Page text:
MD Anderson Cancer Center, The University of Texas, USA
Title: Magnetic vectoring for drug delivery to tumors: Past, present and is there a future?
Jim Klostergaard, PhD, joined the University of Texas, MD Anderson Cancer Center in Houston, TX over 30 years ago and currently is Professor in the Department of Molecular and Cellular Oncology and has twice served as Chair of the Faculty Senate. His doctoral training was at the Roswell Park Cancer Institute, one of three original Comprehensive Cancer Centers designated in the National Cancer Act of 1971. His post-doctoral training was accomplished at the University of California, Irvine. His current interests are in targeted therapeutics and magnetic drug delivery, and he has more than 110 publications in peer-reviewed journals.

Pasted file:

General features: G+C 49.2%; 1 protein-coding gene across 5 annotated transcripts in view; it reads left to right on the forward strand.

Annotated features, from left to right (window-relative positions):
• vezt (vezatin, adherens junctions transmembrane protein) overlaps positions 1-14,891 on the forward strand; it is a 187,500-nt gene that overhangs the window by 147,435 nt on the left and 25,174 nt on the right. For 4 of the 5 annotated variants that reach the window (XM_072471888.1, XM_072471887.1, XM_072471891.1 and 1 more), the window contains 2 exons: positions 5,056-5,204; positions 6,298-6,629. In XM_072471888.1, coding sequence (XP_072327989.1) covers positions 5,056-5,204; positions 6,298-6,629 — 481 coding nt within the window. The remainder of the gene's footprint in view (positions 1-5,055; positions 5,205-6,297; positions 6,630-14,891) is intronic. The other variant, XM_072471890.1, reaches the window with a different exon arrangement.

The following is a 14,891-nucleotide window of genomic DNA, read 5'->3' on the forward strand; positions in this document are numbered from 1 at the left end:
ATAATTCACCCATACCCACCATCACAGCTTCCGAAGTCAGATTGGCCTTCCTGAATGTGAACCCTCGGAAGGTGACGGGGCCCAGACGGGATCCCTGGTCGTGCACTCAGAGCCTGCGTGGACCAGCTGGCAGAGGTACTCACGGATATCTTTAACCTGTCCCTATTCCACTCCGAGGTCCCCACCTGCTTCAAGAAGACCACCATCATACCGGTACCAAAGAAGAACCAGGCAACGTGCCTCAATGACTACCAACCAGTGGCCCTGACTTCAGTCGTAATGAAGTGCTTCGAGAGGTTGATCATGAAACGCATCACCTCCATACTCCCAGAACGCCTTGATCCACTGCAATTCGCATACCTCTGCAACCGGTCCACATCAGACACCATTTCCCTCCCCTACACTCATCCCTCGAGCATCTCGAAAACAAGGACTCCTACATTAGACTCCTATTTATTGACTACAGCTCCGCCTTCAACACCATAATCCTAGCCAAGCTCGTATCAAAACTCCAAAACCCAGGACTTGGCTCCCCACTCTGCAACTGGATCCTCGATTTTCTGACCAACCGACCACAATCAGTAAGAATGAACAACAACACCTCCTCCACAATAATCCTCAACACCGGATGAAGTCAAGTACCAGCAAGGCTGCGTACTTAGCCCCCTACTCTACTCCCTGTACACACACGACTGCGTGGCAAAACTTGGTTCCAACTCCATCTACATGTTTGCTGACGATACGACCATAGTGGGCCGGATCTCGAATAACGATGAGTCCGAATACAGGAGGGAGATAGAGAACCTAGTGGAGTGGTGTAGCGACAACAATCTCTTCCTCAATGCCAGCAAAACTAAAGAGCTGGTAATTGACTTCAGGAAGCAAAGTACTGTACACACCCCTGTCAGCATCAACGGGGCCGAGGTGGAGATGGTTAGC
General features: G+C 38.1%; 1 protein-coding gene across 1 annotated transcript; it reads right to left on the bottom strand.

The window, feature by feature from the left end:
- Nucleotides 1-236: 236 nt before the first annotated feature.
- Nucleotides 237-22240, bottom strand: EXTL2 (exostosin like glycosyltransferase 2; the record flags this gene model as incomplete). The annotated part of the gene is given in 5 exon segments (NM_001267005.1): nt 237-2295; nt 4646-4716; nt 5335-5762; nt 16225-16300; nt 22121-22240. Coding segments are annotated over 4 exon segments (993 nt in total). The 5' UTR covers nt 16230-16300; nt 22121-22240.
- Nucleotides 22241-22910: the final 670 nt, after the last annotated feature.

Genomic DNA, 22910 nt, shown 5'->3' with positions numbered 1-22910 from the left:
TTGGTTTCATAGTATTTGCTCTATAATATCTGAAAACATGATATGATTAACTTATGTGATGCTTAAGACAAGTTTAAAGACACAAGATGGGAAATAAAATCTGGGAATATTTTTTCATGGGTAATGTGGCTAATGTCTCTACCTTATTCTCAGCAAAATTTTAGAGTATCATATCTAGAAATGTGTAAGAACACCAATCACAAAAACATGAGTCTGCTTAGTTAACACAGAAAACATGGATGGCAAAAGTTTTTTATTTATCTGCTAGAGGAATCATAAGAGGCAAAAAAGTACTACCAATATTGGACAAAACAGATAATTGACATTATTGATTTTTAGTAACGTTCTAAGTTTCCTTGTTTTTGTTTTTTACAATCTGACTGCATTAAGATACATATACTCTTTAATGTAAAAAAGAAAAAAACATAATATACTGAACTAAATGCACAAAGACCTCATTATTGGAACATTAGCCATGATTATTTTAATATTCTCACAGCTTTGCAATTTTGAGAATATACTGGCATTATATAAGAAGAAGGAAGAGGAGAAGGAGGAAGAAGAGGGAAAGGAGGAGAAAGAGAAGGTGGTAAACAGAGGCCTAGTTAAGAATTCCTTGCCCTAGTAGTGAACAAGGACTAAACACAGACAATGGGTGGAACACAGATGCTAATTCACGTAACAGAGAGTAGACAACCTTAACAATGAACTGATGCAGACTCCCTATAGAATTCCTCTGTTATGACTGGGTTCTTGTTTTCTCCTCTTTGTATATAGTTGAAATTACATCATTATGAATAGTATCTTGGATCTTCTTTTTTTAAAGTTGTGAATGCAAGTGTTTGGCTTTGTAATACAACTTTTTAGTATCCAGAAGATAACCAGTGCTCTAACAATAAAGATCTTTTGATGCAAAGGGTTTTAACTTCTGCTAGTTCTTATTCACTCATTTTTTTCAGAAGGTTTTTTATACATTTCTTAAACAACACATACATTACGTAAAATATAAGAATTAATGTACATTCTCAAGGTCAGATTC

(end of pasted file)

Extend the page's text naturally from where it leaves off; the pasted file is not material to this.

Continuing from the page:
The concept of using external magnetic fields to drive drug-loaded, magnetically-responsive particulate carriers into tumors has been long-standing, first demonstrated in a pre-clinical, loco-regional administration setting by Widder and colleagues more than 30 years ago. Further, 15 years later, an initial clinical trial of magnetic drug targeting using nanoparticles loaded with chemadsorbedepirubicin was conducted in 14 patients with carcinomas and sarcomas, and some objective clinical responses were observed by Lubbe and colleagues. Nevertheless, further development of this strategy since then has been virtually non-existent in terms of clinical impact. We propose that the basis for this stagnation may reside in the complex dual and mutually interdependent arms of this technology: the carrier-drug complex itself and the external apparatus that creates a magnetic field gradient that enables directed extravasation via the EPR effect. Regarding the carrier-drug complex, a major challenge is optimizing the control of drug release from the carrier to occur predominantly at the tumor target site and minimizing drug release while in transit in the plasma or in non-target normal tissues. This may require the synthesis of prodrugs with tunable stability and release characteristics, an approach that has recently been validated in our laboratory and now also in others. Regarding the generation of the external magnetic field, scant progress has been made beyond single permanent magnets abutting the intended tumor target area. Without development of more powerful magnetic capability, this technology would appear incapable of progressing beyond treatment of anything more than superficial tumors, greatly limiting potential clinical utility. Applications to visceral tumors, such as inoperable pancreatic tumors, or to disseminated metastases--the overwhelmingly predominant cause of patient mortality—would be largely infeasible. To address this need, we are developing prototype arrays of multiple permanent magnets that might provide the initial steps in the transition from superficial applications, such as locally advanced breast cancer, to visceral tumors and sites of frequent metastases: bone, brain, lung and liver. Results to date in an orthotopic triple-negative human breast tumor xenograft model indeed reflect the ability of an experimental array to cause tumor accumulation of magnetite-based nanoparticles despite being placed a considerable distance from the tumor, but focused on it. Further development of this approach is viewed as a relevant transition to the ability to cause magnetic nanoparticle accumulation at deep aspects of superficial tumors, as well as at visceral and metastatic tumor sites.
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